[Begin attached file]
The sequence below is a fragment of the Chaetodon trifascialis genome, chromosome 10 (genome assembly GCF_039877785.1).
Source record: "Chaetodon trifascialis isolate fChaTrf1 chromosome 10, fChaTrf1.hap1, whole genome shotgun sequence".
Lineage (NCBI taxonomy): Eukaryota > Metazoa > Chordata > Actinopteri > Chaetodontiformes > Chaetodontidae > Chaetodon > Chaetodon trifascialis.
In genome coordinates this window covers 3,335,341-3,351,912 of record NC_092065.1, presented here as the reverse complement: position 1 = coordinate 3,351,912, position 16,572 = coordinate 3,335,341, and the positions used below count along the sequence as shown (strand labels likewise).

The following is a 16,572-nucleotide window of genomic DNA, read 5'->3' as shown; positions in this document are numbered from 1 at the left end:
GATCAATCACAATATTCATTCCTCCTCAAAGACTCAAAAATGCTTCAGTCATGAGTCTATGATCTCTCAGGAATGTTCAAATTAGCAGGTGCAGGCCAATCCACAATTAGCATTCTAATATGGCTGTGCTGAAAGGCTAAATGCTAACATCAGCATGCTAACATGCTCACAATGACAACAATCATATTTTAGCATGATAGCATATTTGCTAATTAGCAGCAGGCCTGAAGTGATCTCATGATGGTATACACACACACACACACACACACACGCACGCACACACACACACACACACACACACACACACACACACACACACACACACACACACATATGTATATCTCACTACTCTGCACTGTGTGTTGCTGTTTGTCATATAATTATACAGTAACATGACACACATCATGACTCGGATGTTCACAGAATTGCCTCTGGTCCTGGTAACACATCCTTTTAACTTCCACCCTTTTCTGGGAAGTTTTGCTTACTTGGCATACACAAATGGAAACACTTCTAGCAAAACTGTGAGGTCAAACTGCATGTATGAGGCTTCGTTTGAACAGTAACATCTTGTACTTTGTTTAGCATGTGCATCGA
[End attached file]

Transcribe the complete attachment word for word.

The sequence below is a fragment of the Chaetodon trifascialis genome, chromosome 10 (genome assembly GCF_039877785.1).
Source record: "Chaetodon trifascialis isolate fChaTrf1 chromosome 10, fChaTrf1.hap1, whole genome shotgun sequence".
Lineage (NCBI taxonomy): Eukaryota > Metazoa > Chordata > Actinopteri > Chaetodontiformes > Chaetodontidae > Chaetodon > Chaetodon trifascialis.
In genome coordinates this window covers 3,335,341-3,351,912 of record NC_092065.1, presented here as the reverse complement: position 1 = coordinate 3,351,912, position 16,572 = coordinate 3,335,341, and the positions used below count along the sequence as shown (strand labels likewise).

The following is a 16,572-nucleotide window of genomic DNA, read 5'->3' as shown; positions in this document are numbered from 1 at the left end:
GATCAATCACAATATTCATTCCTCCTCAAAGACTCAAAAATGCTTCAGTCATGAGTCTATGATCTCTCAGGAATGTTCAAATTAGCAGGTGCAGGCCAATCCACAATTAGCATTCTAATATGGCTGTGCTGAAAGGCTAAATGCTAACATCAGCATGCTAACATGCTCACAATGACAACAATCATATTTTAGCATGATAGCATATTTGCTAATTAGCAGCAGGCCTGAAGTGATCTCATGATGGTATACACACACACACACACACACACACGCACGCACACACACACACACACACACACACACACACACACACACACACACACACACACACATATGTATATCTCACTACTCTGCACTGTGTGTTGCTGTTTGTCATATAATTATACAGTAACATGACACACATCATGACTCGGATGTTCACAGAATTGCCTCTGGTCCTGGTAACACATCCTTTTAACTTCCACCCTTTTCTGGGAAGTTTTGCTTACTTGGCATACACAAATGGAAACACTTCTAGCAAAACTGTGAGGTCAAACTGCATGTATGAGGCTTCGTTTGAACAGTAACATCTTGTACTTTGTTTAGCATGTGCATCGA